Community Theaters

With new shows every season and talent ranging from budding thespians to experienced performers, these historic community theaters are raising the curtain on Maine’s performing arts.

Waterville Opera House | Waterville
Since 1902 the Waterville Opera House has been central Maine’s hub for the performing arts. Inside the historic Colonial-style building is seating for over 800 people, stone stringcourses, and original Baroque plasterwork. Each year the opera house puts on five main-stage produc- tions (two musicals and three plays), children’s theater camps, and educational performances for local schools.

The Chocolate Church Arts Center | Bath
This nineteenth-century Gothic Revival church is now a community theater and arts center complete with a large stage and tiered seating for over 200 audience members. The Chocolate Church hosts concert series, community plays, and other live acts such as vaudeville and variety shows. An art gallery attached to the theater is open during intermissions to showcase the work of local artists.

The Portland Players | South Portland
The Portland Players, which is the oldest community theater in Maine, is a destination for local theater in southern Maine. As part of a commitment to making performances accessible to all, the second matinee of every production is translated in American Sign Language, and an annual scholarship is awarded to students pursuing a college education in the fine arts.

The Barn Arts Collective | Bass Harbor
From puppetry and mime shows to classical theater and opera, the Barn Arts Collective is home to a unique theater experience. Barn Arts offers free residencies to individuals or groups of artists looking to create new work. Starting this year, the visiting artists will partner with local organizations to connect with community members through creative and educational programs. The Barn also engages with the Mount Desert Island community through public conversations to help develop new musicals and dramas for kids on the island.

The Grand | Ellsworth
Once a movie theater, then a boxing ring, The Grand is now a popular community theater with a long list of events throughout the year. The Grand, which is listed on the National Register of Historic Places, puts on theater productions and presents broadcasts from the New York Metropolitan Opera, concerts, films, and comedy shows. In the summer months the theater has a Performing Arts for Children series that introduces area children to a vari- ety of live performances.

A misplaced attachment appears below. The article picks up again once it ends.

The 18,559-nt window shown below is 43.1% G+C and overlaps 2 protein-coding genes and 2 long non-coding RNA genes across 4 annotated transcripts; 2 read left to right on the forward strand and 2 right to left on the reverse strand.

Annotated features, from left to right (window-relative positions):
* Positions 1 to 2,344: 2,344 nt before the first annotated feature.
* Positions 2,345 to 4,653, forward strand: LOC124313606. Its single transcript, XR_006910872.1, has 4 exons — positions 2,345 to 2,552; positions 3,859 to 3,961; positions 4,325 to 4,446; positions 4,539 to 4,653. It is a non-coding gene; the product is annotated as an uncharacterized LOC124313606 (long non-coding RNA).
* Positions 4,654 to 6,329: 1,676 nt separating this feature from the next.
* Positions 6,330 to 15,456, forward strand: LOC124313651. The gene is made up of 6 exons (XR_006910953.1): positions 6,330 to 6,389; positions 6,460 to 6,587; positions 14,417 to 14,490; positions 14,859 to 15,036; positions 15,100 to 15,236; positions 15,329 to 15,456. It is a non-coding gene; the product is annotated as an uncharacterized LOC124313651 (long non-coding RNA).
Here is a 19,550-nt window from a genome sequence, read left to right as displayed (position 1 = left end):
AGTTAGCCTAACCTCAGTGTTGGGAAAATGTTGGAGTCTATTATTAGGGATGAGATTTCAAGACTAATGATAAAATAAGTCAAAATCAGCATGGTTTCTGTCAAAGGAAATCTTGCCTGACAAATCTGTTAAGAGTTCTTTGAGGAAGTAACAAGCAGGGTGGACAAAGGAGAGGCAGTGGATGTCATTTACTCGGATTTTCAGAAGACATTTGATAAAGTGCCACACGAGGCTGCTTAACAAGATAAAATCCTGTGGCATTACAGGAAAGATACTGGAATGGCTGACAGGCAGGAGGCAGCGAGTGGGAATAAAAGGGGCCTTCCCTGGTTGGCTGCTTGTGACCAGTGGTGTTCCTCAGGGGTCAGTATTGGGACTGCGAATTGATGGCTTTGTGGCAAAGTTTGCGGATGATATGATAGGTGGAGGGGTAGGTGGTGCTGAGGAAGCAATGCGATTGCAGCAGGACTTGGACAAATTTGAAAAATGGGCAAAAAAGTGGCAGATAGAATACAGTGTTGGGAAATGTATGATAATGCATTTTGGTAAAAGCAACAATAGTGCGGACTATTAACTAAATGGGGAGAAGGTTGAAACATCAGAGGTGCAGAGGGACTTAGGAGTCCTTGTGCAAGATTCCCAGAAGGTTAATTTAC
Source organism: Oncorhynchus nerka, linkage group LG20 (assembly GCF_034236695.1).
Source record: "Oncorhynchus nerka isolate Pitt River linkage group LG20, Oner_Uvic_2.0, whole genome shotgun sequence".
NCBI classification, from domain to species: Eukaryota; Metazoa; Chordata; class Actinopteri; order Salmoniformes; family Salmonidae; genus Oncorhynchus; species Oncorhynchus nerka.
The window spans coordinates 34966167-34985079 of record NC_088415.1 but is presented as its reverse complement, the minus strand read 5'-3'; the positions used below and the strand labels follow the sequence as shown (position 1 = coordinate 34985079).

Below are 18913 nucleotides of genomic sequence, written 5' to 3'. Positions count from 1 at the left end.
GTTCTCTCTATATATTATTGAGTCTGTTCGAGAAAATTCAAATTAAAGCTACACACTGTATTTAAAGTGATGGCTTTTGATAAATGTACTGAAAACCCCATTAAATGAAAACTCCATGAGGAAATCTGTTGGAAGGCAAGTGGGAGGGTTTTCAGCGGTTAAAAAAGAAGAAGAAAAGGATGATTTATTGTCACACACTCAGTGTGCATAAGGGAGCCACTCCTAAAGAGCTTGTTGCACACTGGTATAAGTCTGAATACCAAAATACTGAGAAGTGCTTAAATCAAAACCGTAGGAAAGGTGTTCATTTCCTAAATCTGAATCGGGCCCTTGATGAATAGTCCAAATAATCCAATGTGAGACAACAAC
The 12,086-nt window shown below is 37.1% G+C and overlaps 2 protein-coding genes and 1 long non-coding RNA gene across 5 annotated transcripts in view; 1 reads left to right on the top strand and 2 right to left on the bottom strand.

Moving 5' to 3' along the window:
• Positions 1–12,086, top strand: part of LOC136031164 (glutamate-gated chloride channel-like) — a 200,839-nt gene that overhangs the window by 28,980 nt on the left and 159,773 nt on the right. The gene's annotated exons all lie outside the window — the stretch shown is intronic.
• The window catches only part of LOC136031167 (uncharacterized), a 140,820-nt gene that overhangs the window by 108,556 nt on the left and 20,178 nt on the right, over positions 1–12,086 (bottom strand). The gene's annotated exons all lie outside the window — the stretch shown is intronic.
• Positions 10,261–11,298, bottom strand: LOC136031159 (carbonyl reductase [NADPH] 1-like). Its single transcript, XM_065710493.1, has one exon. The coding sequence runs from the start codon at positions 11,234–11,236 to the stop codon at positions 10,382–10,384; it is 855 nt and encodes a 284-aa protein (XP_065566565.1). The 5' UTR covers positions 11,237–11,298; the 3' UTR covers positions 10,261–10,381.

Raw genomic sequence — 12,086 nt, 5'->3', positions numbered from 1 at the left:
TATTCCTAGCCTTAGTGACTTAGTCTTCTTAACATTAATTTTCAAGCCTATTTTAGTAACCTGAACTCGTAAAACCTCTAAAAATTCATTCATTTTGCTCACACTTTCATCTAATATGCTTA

Lakewood Theater | Madison
Before it was turned into a summer theater near the turn of the twentieth century, the Lakewood Theater area was an amusement park on the shore of Wesserunsett Lake. It is now one of Maine’s oldest summer theaters, dating back to its first production in 1901. Each season runs from May to September and includes local performers. Some of the performing artists who have graced the Lakewood stage have gone on to fame, including John Travolta, whose signature still remains on a wall backstage.

City Theater | Biddeford
City Theater, a year-round volunteer-based community theater, has been a cultural hub in York County since the early nineteenth century. Along with five main-stage performances, it hosts concerts, movies, and shows during Biddeford’s annual WinterFest. The historic build- ing features a Colonial-style balcony that looks out to the traditional red curtain that hangs on the stage.

Hackmatack Playhouse | Berwick
Located on the former Guptill family farmstead, this community theater’s campus includes a barn that houses the stage and 218 seats, a woodshed used for rehearsals, and an adjacent mill house where set pieces are made and costumes are stored. Each summer season consists of four main-stage shows and two theater camp performances.

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